White Girl: New Year’s Grief

White Girl: New Year’s Grief

Flames are still dancing inside of the Co-op; we can see them behind the glass window that faces our house.

Shadows of people dart around the building, smoke swirls and mixes with the ice fog, people are in chaos after a night of celebrating the incoming New Year. Ladders are set up against the wall that is furthest away from the window, which is casting dancing hell lights on the snow.

Skies have lightened as much as they will; we have a grey dawn. Ladders set up by one person are being taken and used by another; the only escape from the roof for some is to jump.

Hoses and water pumps are close at hand in the community garage; 300 feet is all they have to travel. They freeze. It is at least -50°F. In the silver-grey morning, smoke from diesel-fired stoves escapes from chimneys and falls back toward the frozen ground. Sounds carry clearly on the cold air. “Watch out, it looks like it might go!”  “No, we got to get the carvings out!” Smells of burnt fur fill the air. Glass shatters and explodes outward from the building. I can hear my dad yelling. “Let it go, let it go! Everyone off the roof, she’s going to go! Run, get clear, get clear!”

With a whoosh, a back draft of wind is sucked into the broken windows and the flames shoot skyward! I can hear my mom whispering, “Oh no, it is all gone, it can never be replaced!” A great quiet settles over the crowd. Black figures with slumping shoulders and drooping heads stand in silence or quietly kick at the snow with frozen kamiks. Crackling of burning wood and the drip and sizzle of melted snow and ice dropping into the inferno are all of the sounds we can hear.  It is eerily quiet; someone has thought to shut the screaming siren off… finally!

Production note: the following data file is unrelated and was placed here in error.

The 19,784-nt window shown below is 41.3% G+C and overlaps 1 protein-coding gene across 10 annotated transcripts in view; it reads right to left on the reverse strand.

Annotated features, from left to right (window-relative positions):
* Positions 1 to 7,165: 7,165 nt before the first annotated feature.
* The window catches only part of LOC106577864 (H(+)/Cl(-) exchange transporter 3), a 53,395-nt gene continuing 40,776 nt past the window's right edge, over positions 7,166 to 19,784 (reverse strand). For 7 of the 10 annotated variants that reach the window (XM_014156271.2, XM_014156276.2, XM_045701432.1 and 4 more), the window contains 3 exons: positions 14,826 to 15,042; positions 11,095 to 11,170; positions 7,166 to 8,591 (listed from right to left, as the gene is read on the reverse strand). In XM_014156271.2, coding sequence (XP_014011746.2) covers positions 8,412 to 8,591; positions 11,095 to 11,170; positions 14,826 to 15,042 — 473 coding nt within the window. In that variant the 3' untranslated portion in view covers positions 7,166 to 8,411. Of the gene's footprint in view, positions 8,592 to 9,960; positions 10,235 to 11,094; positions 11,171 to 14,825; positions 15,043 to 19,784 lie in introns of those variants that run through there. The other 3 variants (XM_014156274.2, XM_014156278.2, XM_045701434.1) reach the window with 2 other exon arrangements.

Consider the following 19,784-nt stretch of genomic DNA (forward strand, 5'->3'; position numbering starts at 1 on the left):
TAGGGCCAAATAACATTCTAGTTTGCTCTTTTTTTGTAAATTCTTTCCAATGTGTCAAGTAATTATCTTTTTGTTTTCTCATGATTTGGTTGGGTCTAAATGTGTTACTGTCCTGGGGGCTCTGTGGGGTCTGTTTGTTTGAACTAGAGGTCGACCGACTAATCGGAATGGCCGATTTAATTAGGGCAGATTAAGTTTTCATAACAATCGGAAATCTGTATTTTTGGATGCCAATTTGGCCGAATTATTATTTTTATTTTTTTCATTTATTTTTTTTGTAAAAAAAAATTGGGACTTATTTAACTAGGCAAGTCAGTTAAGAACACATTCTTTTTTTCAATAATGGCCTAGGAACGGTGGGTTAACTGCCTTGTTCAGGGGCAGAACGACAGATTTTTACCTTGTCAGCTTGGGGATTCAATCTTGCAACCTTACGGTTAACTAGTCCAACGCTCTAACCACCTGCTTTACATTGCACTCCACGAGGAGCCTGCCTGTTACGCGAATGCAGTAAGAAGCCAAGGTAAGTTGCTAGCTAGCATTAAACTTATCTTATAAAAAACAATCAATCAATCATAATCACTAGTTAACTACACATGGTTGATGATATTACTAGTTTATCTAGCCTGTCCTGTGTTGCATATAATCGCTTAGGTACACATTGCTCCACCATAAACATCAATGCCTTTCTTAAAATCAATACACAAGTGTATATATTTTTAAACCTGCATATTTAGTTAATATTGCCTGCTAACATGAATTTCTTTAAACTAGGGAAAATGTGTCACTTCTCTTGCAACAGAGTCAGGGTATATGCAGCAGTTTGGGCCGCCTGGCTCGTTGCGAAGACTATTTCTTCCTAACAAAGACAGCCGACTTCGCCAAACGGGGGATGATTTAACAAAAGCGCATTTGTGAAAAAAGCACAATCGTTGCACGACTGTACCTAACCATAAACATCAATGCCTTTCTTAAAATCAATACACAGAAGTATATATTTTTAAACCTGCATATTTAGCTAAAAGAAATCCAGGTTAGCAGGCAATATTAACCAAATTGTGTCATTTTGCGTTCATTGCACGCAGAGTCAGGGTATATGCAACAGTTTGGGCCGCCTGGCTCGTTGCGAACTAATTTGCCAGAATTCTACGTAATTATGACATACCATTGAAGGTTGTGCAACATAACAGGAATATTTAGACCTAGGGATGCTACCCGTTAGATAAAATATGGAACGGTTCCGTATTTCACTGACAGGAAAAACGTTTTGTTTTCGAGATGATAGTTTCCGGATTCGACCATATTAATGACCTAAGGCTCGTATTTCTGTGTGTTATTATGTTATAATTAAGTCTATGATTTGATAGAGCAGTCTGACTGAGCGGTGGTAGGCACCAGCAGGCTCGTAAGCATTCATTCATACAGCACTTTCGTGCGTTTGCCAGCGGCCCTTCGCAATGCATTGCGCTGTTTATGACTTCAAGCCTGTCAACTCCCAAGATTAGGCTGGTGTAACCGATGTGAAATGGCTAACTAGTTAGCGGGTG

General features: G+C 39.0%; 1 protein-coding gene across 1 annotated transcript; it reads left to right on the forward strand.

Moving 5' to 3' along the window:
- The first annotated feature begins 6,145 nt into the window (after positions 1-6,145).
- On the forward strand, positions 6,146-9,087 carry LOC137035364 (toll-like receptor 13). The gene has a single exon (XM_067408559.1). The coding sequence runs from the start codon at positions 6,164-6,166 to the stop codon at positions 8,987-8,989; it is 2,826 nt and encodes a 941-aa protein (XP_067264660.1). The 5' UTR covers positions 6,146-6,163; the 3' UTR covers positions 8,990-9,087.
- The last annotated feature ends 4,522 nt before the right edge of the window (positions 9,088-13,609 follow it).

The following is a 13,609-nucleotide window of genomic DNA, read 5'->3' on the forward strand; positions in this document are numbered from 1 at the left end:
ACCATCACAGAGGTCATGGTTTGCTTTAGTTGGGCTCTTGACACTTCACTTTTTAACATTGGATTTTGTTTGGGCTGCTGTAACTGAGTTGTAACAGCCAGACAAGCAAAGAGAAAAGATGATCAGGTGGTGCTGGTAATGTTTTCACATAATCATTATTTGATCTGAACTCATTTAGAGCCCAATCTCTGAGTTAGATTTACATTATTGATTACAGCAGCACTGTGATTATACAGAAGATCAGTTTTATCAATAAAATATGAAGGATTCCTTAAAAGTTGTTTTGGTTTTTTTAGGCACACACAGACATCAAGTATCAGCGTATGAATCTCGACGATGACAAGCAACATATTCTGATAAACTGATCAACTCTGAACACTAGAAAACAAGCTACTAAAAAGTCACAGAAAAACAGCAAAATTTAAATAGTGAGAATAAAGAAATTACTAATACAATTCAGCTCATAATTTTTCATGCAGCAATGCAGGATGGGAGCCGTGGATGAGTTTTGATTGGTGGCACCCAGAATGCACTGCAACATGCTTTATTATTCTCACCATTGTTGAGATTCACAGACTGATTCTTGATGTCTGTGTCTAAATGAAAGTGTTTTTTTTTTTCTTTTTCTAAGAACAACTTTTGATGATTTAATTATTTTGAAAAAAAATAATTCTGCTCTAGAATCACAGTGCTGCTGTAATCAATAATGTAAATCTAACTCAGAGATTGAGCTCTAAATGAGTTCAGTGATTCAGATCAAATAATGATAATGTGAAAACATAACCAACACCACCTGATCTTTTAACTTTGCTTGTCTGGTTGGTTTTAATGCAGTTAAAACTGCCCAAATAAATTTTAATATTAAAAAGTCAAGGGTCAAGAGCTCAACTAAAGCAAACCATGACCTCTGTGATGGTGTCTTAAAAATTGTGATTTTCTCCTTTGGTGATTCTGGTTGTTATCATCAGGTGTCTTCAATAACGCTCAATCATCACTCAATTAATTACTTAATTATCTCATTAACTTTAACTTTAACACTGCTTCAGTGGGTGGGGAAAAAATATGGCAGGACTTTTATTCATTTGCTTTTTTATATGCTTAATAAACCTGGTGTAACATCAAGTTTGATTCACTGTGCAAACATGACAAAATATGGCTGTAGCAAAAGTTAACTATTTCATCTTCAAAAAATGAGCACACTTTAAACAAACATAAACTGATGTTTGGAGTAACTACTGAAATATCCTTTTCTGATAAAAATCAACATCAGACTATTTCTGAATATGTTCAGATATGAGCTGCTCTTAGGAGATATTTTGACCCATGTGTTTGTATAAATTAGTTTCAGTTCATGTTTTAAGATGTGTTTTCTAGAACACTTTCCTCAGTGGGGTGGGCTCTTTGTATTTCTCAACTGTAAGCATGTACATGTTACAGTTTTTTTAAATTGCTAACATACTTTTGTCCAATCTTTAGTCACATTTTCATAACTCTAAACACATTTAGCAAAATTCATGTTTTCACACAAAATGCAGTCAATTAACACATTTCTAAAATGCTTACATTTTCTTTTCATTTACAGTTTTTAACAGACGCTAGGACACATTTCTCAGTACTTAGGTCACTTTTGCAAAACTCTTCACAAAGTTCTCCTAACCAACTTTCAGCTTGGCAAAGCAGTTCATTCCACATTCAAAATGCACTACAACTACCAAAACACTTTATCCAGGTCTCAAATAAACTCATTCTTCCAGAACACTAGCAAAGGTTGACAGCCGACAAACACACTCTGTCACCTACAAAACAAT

All winter the burnt black and grey bones of the co-op stick through the snow banks and are all that remains of the heart of this Inuit community. In the springtime, the town kids sift through the ash searching for treasure. We find coins from the till melted onto one another.  Burnt soapstone carvings are black and the heat has cracked the bigger ones. My brothers pick up small-blackened lumps that have been passed over. It takes hours, but the boys rub and sand away the black and underneath gleams round-bellied polar bears (Nanook) and smooth, cool seals caught forever swimming in the green and grey of soapstone. From the ashes, new life begins.

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Dawn Kostelnik
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